Get a Good Font

Macs and PCs ship will a few fonts built in. Old-timers Times and Arial are among them. Recent versions are aware of Unicode and have a lot, but not all, of the special characters. There are some other free Greek fonts around. I like Gentium. Download and install by double-clicking the font and choosing install, or by opening Font Book and choosing the Gentium folder.

Print My Cheat Sheet

To type Greek characters, you’ll need to use special key combinations. It will be a while before you have them memorized, so Mac users please feel free to download my little cheat sheet here.

Take Her for a Spin

Now, it goes like this:

1. option-space
2. start typing καί θεὸς ἦν ὁ λόγος
3. option-space to get back to your normal keyboard
4. send me great piles of money

That’s it! I hope that helps someone get started quickly. If you see any errors or something that it would be useful to add, please let me know in the comments.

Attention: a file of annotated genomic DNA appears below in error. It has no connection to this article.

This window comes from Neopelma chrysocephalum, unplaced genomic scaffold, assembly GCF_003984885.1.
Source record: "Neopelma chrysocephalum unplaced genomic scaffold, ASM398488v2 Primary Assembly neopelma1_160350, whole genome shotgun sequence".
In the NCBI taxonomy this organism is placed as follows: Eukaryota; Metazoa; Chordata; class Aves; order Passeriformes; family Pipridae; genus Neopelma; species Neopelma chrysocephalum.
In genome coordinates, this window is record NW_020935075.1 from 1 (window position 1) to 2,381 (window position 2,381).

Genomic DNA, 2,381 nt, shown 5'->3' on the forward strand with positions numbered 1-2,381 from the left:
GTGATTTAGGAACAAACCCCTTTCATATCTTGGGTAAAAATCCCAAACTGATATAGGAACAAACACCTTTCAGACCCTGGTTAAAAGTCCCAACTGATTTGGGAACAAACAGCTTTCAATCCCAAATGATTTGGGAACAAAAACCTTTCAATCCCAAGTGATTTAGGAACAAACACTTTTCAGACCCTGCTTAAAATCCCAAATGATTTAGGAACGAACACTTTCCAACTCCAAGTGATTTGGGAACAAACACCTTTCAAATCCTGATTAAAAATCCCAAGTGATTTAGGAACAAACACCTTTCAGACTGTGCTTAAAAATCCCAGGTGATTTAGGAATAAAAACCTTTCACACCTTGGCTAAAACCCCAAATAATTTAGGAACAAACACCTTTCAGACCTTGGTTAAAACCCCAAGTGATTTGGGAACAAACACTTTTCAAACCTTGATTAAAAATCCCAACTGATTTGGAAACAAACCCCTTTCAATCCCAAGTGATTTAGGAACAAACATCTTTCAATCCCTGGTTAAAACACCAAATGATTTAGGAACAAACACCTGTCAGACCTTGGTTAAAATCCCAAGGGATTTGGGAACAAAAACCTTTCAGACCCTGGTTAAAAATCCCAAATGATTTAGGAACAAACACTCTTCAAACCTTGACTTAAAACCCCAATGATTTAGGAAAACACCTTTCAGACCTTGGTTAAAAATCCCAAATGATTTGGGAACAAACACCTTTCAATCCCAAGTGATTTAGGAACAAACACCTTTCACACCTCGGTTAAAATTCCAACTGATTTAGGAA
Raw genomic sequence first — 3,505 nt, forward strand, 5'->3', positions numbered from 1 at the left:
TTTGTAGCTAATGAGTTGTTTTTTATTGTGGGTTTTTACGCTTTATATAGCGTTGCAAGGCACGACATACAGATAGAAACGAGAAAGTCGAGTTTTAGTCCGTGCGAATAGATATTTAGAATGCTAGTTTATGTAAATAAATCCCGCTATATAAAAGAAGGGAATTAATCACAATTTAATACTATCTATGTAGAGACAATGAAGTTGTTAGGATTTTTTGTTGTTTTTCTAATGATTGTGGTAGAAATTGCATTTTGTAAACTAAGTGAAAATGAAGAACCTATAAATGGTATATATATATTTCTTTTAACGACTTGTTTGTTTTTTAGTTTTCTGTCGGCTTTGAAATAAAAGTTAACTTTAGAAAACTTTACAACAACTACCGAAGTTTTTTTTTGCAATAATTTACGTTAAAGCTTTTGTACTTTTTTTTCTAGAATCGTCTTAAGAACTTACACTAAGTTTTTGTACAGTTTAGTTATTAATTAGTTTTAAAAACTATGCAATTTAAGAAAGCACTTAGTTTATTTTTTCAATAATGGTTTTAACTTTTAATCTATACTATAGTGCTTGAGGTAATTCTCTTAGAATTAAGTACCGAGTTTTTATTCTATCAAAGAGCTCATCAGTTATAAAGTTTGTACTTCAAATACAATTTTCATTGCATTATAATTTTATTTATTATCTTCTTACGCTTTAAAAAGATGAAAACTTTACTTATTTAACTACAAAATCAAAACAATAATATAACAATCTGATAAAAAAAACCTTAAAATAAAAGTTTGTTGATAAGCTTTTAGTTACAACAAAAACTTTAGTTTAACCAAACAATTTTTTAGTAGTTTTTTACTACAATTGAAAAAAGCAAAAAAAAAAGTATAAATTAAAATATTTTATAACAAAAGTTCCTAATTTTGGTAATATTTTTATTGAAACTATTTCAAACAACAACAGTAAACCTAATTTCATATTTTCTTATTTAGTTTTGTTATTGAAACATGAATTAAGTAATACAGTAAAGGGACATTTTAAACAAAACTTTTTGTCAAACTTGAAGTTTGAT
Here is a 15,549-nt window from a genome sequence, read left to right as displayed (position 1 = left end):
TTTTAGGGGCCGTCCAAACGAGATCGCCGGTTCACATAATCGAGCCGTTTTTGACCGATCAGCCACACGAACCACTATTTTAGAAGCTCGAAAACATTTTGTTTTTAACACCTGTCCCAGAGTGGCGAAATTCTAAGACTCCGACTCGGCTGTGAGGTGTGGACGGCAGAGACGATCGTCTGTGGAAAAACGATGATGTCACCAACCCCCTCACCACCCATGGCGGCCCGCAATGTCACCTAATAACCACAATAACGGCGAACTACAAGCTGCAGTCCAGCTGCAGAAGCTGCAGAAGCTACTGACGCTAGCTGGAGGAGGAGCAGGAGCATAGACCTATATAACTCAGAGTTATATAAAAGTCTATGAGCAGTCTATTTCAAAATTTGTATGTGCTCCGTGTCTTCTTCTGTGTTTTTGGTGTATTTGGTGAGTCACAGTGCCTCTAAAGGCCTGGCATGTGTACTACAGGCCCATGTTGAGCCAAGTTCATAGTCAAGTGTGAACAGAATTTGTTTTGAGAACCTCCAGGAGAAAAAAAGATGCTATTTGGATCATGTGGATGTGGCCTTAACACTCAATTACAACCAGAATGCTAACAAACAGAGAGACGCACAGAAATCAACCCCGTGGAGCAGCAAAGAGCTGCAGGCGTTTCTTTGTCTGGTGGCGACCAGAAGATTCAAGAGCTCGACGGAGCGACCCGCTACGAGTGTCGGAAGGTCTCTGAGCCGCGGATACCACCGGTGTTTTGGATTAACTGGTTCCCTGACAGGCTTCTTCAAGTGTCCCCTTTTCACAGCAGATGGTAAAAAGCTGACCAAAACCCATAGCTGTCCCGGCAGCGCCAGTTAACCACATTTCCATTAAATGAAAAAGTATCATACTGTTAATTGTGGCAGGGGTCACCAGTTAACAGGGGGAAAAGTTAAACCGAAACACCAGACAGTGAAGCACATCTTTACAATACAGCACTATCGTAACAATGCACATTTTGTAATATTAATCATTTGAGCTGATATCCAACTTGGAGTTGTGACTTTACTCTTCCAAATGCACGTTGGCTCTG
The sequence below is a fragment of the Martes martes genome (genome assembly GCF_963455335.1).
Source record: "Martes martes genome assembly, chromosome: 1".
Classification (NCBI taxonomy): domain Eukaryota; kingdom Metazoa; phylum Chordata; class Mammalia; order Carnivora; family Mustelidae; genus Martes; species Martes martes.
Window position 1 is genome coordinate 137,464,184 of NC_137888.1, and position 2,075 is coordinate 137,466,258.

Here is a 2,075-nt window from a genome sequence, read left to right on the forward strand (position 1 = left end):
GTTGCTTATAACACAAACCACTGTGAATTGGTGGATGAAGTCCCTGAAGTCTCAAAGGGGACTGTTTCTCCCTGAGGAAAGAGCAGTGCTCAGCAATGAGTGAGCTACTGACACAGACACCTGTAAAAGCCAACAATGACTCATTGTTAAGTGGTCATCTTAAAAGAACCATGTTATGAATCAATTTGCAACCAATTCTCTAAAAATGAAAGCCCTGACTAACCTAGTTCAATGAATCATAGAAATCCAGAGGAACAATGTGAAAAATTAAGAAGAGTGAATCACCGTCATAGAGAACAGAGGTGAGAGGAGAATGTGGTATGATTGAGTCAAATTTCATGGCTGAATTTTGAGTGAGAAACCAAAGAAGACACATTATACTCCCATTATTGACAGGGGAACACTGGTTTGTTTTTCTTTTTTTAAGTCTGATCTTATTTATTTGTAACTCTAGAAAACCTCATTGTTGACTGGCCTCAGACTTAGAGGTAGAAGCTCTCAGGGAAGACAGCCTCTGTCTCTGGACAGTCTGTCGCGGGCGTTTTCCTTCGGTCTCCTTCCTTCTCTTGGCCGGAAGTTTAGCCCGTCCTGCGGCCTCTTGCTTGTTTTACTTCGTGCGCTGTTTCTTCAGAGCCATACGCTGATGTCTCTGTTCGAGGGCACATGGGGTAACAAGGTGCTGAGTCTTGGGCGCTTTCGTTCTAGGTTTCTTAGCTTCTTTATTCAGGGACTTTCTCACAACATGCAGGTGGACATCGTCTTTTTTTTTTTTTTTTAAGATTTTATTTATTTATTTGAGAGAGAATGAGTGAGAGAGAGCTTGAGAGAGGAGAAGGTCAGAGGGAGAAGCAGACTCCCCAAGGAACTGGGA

PhpMyAdmin config error… AUGH!

Imagine a fresh install of MySQL, ( PHP, and phpMyAdmin which didn’t work. MySQL is running in Terminal just fine. PHP is cranking along nicely. But phpMyAdmin steadfastly refused to run:

> Probably reason of this is that you did not create configuration file. You might want to use setup script to create one.
> Error
> MySQL said:
> 1045 – Access denied for user ‘root’@’localhost’ (using password: NO)

Run the setup script. Nothing. /config world-writable? Yes. Try manually editing the /config/ with various recommended basics. Still no love.

The missing step? **Move the out of the /config directory to the root level of phpMyAdmin!**

…sigh… I didn’t see that written anywhere. Why doesn’t the successful “setup script” tell me to do that? Not too mention that the setup script will report “New server added” when in fact config/ only got created, not written to.

The English Standard Version (ESV)